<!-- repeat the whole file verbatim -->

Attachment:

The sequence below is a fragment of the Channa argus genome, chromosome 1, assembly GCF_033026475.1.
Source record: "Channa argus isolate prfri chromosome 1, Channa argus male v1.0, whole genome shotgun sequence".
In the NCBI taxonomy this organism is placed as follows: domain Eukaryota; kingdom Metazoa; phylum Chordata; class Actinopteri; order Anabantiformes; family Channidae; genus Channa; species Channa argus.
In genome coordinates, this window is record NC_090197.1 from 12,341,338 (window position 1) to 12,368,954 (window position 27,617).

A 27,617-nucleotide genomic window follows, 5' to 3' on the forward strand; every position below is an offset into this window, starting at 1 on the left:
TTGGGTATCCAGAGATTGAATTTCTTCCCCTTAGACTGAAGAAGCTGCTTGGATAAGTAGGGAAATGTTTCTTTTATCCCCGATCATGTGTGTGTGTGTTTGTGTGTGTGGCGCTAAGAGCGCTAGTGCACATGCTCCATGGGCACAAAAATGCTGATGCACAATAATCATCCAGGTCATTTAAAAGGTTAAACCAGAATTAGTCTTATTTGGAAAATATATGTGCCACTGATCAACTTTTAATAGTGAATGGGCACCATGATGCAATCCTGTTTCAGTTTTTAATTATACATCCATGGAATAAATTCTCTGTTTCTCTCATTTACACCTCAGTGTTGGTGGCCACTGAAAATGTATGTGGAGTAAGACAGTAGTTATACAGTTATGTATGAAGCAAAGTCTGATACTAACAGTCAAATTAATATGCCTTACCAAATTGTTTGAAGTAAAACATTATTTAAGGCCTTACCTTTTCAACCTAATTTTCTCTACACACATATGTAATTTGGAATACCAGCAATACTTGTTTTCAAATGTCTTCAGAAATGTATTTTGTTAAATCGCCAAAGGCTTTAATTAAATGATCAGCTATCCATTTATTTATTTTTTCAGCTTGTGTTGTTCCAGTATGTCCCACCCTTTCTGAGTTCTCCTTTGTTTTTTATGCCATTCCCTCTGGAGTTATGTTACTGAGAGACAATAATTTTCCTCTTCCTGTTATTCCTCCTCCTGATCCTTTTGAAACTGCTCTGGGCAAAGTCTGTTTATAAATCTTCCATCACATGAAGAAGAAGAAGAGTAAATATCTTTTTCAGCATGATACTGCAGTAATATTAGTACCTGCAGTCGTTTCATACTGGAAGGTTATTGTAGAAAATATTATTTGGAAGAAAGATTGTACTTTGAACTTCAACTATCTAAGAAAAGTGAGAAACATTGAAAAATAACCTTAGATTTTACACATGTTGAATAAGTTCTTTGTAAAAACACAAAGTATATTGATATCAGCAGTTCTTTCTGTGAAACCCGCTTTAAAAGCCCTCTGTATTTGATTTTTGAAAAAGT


The sequence below is a fragment of the Channa argus genome, chromosome 1, assembly GCF_033026475.1.
Source record: "Channa argus isolate prfri chromosome 1, Channa argus male v1.0, whole genome shotgun sequence".
In the NCBI taxonomy this organism is placed as follows: domain Eukaryota; kingdom Metazoa; phylum Chordata; class Actinopteri; order Anabantiformes; family Channidae; genus Channa; species Channa argus.
In genome coordinates, this window is record NC_090197.1 from 12,341,338 (window position 1) to 12,368,954 (window position 27,617).

A 27,617-nucleotide genomic window follows, 5' to 3' on the forward strand; every position below is an offset into this window, starting at 1 on the left:
TTGGGTATCCAGAGATTGAATTTCTTCCCCTTAGACTGAAGAAGCTGCTTGGATAAGTAGGGAAATGTTTCTTTTATCCCCGATCATGTGTGTGTGTGTTTGTGTGTGTGGCGCTAAGAGCGCTAGTGCACATGCTCCATGGGCACAAAAATGCTGATGCACAATAATCATCCAGGTCATTTAAAAGGTTAAACCAGAATTAGTCTTATTTGGAAAATATATGTGCCACTGATCAACTTTTAATAGTGAATGGGCACCATGATGCAATCCTGTTTCAGTTTTTAATTATACATCCATGGAATAAATTCTCTGTTTCTCTCATTTACACCTCAGTGTTGGTGGCCACTGAAAATGTATGTGGAGTAAGACAGTAGTTATACAGTTATGTATGAAGCAAAGTCTGATACTAACAGTCAAATTAATATGCCTTACCAAATTGTTTGAAGTAAAACATTATTTAAGGCCTTACCTTTTCAACCTAATTTTCTCTACACACATATGTAATTTGGAATACCAGCAATACTTGTTTTCAAATGTCTTCAGAAATGTATTTTGTTAAATCGCCAAAGGCTTTAATTAAATGATCAGCTATCCATTTATTTATTTTTTCAGCTTGTGTTGTTCCAGTATGTCCCACCCTTTCTGAGTTCTCCTTTGTTTTTTATGCCATTCCCTCTGGAGTTATGTTACTGAGAGACAATAATTTTCCTCTTCCTGTTATTCCTCCTCCTGATCCTTTTGAAACTGCTCTGGGCAAAGTCTGTTTATAAATCTTCCATCACATGAAGAAGAAGAAGAGTAAATATCTTTTTCAGCATGATACTGCAGTAATATTAGTACCTGCAGTCGTTTCATACTGGAAGGTTATTGTAGAAAATATTATTTGGAAGAAAGATTGTACTTTGAACTTCAACTATCTAAGAAAAGTGAGAAACATTGAAAAATAACCTTAGATTTTACACATGTTGAATAAGTTCTTTGTAAAAACACAAAGTATATTGATATCAGCAGTTCTTTCTGTGAAACCCGCTTTAAAAGCCCTCTGTATTTGATTTTTGAAAAAGT